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Subject: Coating on iron

Coating on iron

From: Felicity Woor <felicity.woor>
Date: Tuesday, May 6, 2003
The object in question is a leather bound book of 80 very thin
rolled iron sheets, made in the 1860's to advertise the skill of a
tin-plate making company in South Wales. Each sheet has been
lacquered with a clear-brownish material, which has now in many
places degraded, having 'melted', migrating into thicker, still
slightly sticky brown patches. The iron seems to be rusting through
breaches in the lacquer. FTIR analysis will be done soon, but
research into the history so far suggests that the lacquer is most
probably a boiled linseed oil; solvent tests have been done, and the
varnish blobs dissolve easily in IMS (shellac?), but also relatively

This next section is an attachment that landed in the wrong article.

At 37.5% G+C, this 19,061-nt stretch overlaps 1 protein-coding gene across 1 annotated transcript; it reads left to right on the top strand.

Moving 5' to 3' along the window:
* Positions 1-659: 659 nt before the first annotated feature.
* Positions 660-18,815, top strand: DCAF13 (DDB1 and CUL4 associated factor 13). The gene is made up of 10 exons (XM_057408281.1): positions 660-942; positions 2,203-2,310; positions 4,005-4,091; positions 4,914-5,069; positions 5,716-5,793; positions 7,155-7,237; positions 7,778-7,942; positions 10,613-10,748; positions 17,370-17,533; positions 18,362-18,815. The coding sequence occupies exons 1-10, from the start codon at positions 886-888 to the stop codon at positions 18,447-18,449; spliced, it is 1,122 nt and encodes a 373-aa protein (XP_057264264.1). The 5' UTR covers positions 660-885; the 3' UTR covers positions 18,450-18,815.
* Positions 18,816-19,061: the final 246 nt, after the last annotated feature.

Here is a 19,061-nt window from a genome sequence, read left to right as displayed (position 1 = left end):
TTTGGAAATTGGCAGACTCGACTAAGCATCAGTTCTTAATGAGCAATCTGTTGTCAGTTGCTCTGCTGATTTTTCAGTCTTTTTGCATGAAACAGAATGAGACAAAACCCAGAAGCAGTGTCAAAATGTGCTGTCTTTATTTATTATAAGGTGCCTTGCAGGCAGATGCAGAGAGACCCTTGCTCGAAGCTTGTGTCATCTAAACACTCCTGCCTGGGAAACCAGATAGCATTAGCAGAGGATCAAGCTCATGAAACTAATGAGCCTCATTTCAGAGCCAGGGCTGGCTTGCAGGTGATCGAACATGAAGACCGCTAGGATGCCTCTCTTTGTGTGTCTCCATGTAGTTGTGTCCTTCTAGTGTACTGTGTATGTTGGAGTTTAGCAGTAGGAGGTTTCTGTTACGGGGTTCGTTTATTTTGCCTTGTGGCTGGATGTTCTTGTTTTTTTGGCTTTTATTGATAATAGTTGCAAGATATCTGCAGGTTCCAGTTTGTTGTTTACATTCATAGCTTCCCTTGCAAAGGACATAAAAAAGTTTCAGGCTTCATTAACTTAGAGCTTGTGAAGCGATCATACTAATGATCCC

easily in white spirit and acetone (but not water).

So, I would be very interested to know if anyone has seen anything
similar, knows more about what the lacquer might be or more about
the uses of linseed oil for such purposes, knows more about if the
lacquer or its degradation products are directly damaging to the
iron, or could point me in the direction of any literature that
might help.

Felicity Woor

                  Conservation DistList Instance 16:69
                   Distributed: Tuesday, May 6, 2003
                       Message Id: cdl-16-69-011
Received on Tuesday, 6 May, 2003

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